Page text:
This controlled looseness and an affinity for the process has allowed their young firm to draw a great deal of attention on the national stage. Their work has made its way into several collections and exhibitions in just three short years and has gone on a cross-country tour with their Canadian neighbors, Seripop.
Young upstarts that they are, the Buchanans are more than happy to take on the main point of criticism levied at the underground poster movement in the United States. "Designers we know deride the kind of poster art Little Friends does because of the frequent lack of hard direction from a client, and because we have an unusual amount of control over the content and the level of information that goes on the poster. The thing is that a blank piece of paper can be absolutely terrifying. No feedback! No direction! It's not all it's cracked up to be. It takes either a massive ego or a prodigious artistic talent to fill that blank piece of paper, and then it takes something still beyond that to fill it with something that really communicates," says Melissa Buchanan. We'll put them in the artistic talent category.
The Buchanans are well versed in both past and contemporary art, but it is tough to identify their greatest influences. They do concede that Cuban poster artist Muñoz Bachs is a "favorite in our household." It is clearer that they are "pathetically, desperately nuts for the material culture of the mid-twentieth century. It's hard to even imagine now a time when a package of meat or motor oil or whatever was covered with wild and energetic illustrations and hand-set type. What the hell happened to American visual culture? We love John and Faith Hubley and the whole UPA [United Productions of America; the reference is to a new wave of animation in film], or any cartoon that's so cheaply made that things scuttle sideways. George Grosz, Saul Steinberg, James Jarvis, Todd James." Combine a healthy dose of television, 1970s pop radio, and British acid folk music with weekly visits to the zoo, plus the tech savvy to design in Flash rather than an illustration software program, and you have the heady brew that is the Little Friends.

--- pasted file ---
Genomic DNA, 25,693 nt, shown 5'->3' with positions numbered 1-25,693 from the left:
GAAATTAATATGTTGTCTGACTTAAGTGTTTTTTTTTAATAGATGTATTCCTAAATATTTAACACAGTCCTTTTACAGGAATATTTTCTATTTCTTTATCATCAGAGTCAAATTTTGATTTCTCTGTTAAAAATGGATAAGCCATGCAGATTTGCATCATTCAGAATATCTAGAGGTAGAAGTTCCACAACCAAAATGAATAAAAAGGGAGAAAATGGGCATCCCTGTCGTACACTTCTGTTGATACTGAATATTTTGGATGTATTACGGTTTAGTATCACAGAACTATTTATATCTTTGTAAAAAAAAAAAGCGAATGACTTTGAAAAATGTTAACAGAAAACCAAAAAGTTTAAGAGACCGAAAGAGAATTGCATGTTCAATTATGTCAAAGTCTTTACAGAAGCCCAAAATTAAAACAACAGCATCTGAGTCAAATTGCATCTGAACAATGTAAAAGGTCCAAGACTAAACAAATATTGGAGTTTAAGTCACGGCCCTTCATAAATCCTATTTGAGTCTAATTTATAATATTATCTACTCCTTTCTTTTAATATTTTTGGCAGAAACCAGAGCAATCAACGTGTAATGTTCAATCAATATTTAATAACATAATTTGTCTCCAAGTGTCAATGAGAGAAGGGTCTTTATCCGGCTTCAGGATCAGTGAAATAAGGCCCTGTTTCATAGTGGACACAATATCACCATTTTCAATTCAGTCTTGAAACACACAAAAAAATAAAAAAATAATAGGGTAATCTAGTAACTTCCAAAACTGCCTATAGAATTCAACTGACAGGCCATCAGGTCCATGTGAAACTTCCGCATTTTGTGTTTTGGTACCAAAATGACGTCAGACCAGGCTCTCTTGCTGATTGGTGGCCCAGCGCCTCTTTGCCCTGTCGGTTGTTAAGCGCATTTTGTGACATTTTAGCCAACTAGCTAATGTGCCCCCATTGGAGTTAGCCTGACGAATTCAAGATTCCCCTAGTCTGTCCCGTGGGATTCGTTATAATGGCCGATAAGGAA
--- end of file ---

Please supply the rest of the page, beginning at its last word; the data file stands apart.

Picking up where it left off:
The Buchanans are inching closer to merging their commercial and fine art worlds as, "the design rags are paying a little more attention to posters than usual, and in the worlds of fine art and art history, there's an increased interest in material culture in general, in all historical periods, as art. This has led to a larger appreciation of illustrators and graphic designers who were, up to now, nothing more than minor cult figures in the history of art," says Buchanan.
"Even at our most isolated, it's hard not to consider Little Friends part of a movement," says Buchanan. "We certainly look at a huge volume of contemporary work, and that's got to have some effect on our work; and if not our work, our desire to push the work further. We've done a lot of proselytizing on behalf of concert posters over the years, by speaking and by going out on the road with our Little Friends/Seripop touring exhibition, and we'll continue to do so in the future. We're less concerned with the poster movement as a social club than the poster as an art form with unlimited possibilities, but the community aspect has allowed us to meet a lot of interesting designers."
The poster has kept the Buchanans oddly in tune with technology and closer as a couple. James suffered a "horrific career-ending injury" to his wrist. He still wanted to be able to work on the same art as Melissa, and through trial and error they found he could draw using an old analog mouse on Flash MX software. In some ways, it is perfect that they use a program most often associated with glitzy interactive media for the most low-tech of tasks—drawing.
The Little Friends love the power of the poster. "It ought to look great from 20 feet but still reward a viewer's close inspection with something extra to look at once you've got it in your hands. It's got to be a big, bold statement that works for the entire audience. A good concert poster needs to speak to not only current but to all potential fans of the band. A poster is no place for in-jokes or design conceits. I mean, our background is fine art. We do our best to make a good silkscreen, and if it turns out to be a nice poster, well, bonus for us. We don't pretend to know a lot about design, but it's easy for even us to see when a poster just doesn't work." Don't worry, Little Friends—yours work.